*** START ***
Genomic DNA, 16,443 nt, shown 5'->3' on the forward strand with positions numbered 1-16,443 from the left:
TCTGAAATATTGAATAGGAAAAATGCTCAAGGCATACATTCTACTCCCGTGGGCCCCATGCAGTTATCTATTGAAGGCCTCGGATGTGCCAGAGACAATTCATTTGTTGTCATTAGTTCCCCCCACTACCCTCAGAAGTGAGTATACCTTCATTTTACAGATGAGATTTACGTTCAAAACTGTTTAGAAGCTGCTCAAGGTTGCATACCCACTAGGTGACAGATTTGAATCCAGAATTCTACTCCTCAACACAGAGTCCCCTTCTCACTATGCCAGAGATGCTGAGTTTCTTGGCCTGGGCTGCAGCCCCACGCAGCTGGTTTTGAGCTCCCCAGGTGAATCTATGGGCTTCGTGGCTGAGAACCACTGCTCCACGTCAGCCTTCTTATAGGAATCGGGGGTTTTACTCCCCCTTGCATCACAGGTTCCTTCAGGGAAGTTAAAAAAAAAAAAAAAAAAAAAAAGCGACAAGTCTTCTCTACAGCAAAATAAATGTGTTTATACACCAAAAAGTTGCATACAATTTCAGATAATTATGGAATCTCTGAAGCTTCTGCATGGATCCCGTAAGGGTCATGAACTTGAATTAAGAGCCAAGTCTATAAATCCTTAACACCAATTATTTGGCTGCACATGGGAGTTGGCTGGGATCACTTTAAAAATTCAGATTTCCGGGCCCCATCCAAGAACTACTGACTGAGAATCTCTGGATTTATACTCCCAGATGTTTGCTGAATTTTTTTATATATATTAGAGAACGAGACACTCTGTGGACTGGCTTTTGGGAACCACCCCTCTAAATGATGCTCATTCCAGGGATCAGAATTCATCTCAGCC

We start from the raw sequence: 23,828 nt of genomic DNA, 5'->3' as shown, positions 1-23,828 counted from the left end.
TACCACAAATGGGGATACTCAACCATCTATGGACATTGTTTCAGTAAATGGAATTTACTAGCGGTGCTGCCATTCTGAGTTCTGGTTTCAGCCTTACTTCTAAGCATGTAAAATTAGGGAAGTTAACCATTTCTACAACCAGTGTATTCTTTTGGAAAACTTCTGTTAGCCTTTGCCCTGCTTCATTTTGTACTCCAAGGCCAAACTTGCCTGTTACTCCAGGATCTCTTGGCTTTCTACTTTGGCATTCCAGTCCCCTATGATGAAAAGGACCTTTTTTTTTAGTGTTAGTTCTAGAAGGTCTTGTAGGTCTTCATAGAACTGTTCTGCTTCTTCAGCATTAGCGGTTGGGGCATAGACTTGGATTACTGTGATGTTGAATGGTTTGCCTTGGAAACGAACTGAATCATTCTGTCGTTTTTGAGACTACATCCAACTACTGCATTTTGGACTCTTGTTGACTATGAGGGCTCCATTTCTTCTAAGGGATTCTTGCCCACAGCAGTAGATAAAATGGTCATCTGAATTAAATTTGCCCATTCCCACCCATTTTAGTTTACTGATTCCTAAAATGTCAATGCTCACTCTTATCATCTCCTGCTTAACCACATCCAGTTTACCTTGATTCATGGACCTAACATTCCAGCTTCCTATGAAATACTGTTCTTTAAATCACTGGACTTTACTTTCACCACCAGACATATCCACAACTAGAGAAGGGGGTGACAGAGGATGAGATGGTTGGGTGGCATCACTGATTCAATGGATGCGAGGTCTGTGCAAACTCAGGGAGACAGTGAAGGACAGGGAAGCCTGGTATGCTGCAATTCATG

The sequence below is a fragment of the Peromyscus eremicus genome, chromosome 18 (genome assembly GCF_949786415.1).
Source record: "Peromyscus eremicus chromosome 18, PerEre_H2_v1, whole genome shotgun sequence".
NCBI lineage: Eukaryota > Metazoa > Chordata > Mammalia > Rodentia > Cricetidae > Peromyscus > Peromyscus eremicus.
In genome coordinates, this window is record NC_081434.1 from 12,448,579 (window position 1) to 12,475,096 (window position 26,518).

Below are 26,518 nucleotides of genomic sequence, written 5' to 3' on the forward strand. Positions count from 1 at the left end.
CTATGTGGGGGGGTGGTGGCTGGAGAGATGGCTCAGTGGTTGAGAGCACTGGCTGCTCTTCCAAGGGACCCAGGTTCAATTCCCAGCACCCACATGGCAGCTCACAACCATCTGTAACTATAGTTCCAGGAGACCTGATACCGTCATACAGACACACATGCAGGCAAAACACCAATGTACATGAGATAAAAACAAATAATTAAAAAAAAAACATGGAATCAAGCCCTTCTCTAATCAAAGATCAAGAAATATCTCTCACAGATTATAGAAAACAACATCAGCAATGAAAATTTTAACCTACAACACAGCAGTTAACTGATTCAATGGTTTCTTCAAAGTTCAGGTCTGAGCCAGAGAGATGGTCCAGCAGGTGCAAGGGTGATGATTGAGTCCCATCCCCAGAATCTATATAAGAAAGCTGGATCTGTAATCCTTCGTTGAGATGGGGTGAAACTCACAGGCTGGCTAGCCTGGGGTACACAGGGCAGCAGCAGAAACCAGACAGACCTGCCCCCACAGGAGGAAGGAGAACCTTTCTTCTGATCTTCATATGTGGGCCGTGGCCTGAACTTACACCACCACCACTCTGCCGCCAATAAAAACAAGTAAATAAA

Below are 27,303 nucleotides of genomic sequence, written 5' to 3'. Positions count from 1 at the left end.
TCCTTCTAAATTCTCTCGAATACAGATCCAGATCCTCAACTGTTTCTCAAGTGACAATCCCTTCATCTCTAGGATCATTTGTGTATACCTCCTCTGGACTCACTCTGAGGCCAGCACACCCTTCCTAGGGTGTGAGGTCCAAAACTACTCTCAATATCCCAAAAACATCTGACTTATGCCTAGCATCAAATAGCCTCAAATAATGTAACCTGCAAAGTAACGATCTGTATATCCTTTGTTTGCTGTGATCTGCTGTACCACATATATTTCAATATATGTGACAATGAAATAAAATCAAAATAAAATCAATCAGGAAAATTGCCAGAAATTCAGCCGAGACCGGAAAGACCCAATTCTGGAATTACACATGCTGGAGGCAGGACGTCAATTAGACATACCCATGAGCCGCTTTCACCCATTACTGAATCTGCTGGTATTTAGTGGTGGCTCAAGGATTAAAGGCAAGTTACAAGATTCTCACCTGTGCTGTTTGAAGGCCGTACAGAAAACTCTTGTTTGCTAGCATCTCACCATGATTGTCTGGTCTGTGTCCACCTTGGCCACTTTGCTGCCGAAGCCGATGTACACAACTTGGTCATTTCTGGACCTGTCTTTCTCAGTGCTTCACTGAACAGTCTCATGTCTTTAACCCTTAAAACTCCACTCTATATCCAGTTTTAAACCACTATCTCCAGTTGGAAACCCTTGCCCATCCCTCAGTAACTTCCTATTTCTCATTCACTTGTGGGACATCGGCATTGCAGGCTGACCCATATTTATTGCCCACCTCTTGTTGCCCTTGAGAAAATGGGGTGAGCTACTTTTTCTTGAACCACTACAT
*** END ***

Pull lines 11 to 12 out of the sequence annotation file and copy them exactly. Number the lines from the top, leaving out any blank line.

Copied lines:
Below are 27,303 nucleotides of genomic sequence, written 5' to 3'. Positions count from 1 at the left end.
TCCTTCTAAATTCTCTCGAATACAGATCCAGATCCTCAACTGTTTCTCAAGTGACAATCCCTTCATCTCTAGGATCATTTGTGTATACCTCCTCTGGACTCACTCTGAGGCCAGCACACCCTTCCTAGGGTGTGAGGTCCAAAACTACTCTCAATATCCCAAAAACATCTGACTTATGCCTAGCATCAAATAGCCTCAAATAATGTAACCTGCAAAGTAACGATCTGTATATCCTTTGTTTGCTGTGATCTGCTGTACCACATATATTTCAATATATGTGACAATGAAATAAAATCAAAATAAAATCAATCAGGAAAATTGCCAGAAATTCAGCCGAGACCGGAAAGACCCAATTCTGGAATTACACATGCTGGAGGCAGGACGTCAATTAGACATACCCATGAGCCGCTTTCACCCATTACTGAATCTGCTGGTATTTAGTGGTGGCTCAAGGATTAAAGGCAAGTTACAAGATTCTCACCTGTGCTGTTTGAAGGCCGTACAGAAAACTCTTGTTTGCTAGCATCTCACCATGATTGTCTGGTCTGTGTCCACCTTGGCCACTTTGCTGCCGAAGCCGATGTACACAACTTGGTCATTTCTGGACCTGTCTTTCTCAGTGCTTCACTGAACAGTCTCATGTCTTTAACCCTTAAAACTCCACTCTATATCCAGTTTTAAACCACTATCTCCAGTTGGAAACCCTTGCCCATCCCTCAGTAACTTCCTATTTCTCATTCACTTGTGGGACATCGGCATTGCAGGCTGACCCATATTTATTGCCCACCTCTTGTTGCCCTTGAGAAAATGGGGTGAGCTACTTTTTCTTGAACCACTACAT